The pupils can get a bit frayed through being in each other’s company for too long, homesickness can kick in and planned activities don’t always go to plan but back at school we have a shared vocabulary of experience which can last for years and begins: “Remember when..”

Use your locality

And of course, school trips don’t have to be all-singing, all-dancing overnight adventures. In today’s cash strapped times, it pays to have a look at what is free on your doorstep.

Working in a city, my teacher colleagues and I are fortunate that many of Glasgow’s places of interest do not charge for entry, and as many pupils have bus passes, days out can occur at no expense.

Enthusiastic museum curators breathe life into dry subjects with the right visual aids and recently a group of pupils watched Lord Kelvin’s pitch drop experiment, which began in the 1880s and still rolls imperceptibly downwards today.

Cinemas tend to have rolling programmes of mini-festivals which offer cheap or even free tickets for school pupils, although the attraction for the young people is not always the film.

I was surprised at the enthusiasm of the pupils to sign up to see Macbeth last year, and then how settled the group were during this complex film, when I expected more restlessness. It was only then I realised that they were all either already asleep or in the process of dropping off.

The pulling power of the McDonald’s around the corner from the cinema was a greater draw than The Bard’s finest work, the film an ideal chance for a pre-lunch snooze.

Grow as a teacher

It is not only the pupils who learn. Watching how the students react to a different style of teaching is very informative.

In school pupils always have an escape route out of an awkward educational situation, which can be as basic as walking out of the door, something outdoor instructors don’t allow.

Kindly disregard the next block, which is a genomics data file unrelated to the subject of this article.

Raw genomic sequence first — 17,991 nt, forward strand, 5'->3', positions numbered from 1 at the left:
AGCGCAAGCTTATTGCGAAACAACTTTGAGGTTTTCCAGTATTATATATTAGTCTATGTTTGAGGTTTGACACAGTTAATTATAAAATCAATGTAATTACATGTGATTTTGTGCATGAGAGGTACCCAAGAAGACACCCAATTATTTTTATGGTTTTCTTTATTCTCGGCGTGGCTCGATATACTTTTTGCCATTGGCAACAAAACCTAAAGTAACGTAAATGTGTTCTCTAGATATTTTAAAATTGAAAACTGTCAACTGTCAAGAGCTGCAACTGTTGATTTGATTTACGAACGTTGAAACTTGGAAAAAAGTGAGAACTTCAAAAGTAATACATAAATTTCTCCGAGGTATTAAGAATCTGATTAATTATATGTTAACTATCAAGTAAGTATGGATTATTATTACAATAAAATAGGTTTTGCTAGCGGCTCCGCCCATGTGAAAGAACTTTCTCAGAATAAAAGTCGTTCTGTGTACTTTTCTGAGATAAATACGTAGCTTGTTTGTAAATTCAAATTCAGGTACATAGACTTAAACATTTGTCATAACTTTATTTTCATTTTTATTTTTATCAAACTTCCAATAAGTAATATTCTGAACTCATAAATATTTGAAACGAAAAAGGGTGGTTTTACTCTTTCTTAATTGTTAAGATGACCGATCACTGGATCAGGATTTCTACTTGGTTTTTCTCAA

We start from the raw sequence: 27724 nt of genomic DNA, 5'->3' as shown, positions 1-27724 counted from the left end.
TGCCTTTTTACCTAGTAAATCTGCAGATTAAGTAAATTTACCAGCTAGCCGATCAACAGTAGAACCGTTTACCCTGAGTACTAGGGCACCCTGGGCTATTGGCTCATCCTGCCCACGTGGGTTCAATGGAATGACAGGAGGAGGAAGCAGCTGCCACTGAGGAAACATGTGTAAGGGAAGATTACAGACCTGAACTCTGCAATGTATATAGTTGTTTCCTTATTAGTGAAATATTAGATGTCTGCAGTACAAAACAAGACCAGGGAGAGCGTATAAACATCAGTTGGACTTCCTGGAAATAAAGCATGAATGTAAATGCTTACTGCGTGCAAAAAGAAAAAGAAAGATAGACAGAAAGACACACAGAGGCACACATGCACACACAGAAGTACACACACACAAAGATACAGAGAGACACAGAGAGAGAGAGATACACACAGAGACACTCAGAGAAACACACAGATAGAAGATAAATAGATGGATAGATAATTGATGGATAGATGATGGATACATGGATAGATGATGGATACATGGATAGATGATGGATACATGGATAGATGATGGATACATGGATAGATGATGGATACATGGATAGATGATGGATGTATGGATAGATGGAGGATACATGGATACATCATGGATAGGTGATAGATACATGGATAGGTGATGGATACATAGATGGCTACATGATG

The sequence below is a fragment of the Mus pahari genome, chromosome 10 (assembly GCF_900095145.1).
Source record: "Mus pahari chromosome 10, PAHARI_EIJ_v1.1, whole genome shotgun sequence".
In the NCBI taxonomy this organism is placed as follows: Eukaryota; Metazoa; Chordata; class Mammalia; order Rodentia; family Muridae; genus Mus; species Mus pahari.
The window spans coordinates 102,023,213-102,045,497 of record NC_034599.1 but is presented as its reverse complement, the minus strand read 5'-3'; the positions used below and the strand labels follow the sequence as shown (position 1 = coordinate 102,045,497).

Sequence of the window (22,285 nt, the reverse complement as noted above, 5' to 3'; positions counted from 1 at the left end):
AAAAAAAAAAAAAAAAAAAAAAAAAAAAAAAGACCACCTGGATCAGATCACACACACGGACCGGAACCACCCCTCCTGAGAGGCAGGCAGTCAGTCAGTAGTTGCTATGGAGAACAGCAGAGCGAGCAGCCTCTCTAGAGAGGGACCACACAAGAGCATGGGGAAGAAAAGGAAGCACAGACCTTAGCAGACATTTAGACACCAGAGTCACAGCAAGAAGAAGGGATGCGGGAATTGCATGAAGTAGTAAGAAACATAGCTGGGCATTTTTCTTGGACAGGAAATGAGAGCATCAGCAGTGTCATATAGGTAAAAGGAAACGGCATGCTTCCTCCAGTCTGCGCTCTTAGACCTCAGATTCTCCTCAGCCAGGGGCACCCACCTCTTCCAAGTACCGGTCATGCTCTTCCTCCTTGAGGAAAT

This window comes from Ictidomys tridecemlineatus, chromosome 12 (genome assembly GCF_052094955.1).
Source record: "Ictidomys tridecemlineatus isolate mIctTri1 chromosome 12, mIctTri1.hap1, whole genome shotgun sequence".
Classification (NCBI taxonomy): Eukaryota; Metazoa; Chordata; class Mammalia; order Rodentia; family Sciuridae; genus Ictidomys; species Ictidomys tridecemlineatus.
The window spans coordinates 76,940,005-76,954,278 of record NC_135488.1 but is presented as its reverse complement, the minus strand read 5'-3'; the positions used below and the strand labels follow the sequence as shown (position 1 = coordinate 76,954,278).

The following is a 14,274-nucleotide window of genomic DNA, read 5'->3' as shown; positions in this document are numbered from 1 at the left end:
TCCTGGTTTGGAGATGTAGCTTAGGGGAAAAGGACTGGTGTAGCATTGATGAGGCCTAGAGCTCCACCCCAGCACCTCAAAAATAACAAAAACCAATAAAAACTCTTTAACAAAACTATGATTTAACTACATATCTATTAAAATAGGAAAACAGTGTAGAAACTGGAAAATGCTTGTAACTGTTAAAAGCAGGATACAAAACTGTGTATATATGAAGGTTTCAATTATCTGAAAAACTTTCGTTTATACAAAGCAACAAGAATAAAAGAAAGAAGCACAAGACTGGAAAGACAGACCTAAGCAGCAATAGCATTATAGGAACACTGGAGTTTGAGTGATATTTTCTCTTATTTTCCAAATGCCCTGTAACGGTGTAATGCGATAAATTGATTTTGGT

On a winter trip with a dozen streetwise teenagers we walked through the Glen Nevis Gorge to stay in a bothy lacking the basic facilities, such as heating, lighting or an inside toilet.

To add to the adventure, the hut could only be reached by crossing a wire rope bridge suspended 20m above the River Nevis which was engorged with ice water running down from the country’s highest mountain.

Most of the pupils struggled with at least one aspect of all of this but they couldn’t down tools, refuse to continue or even phone home, as we were far from a mobile signal.

I’m sure a few had a long night but they dug in and found a level of resilience from within which hopefully they can call on when things get hard. What I will recall is that is worthwhile to push for more from your pupils when you suspect they are spent as they might just surprise you.

Our shared memory will be the hours long snowball battle under the stars on the untouched snowfall as the arresting sight of the Steall Falls waterfall dropped millions of gallons of freezing water 120m into the river below.

Gordon Cairns is an English and forest school teacher, who works in a unit for secondary pupils on the Autism Spectrum Disorder.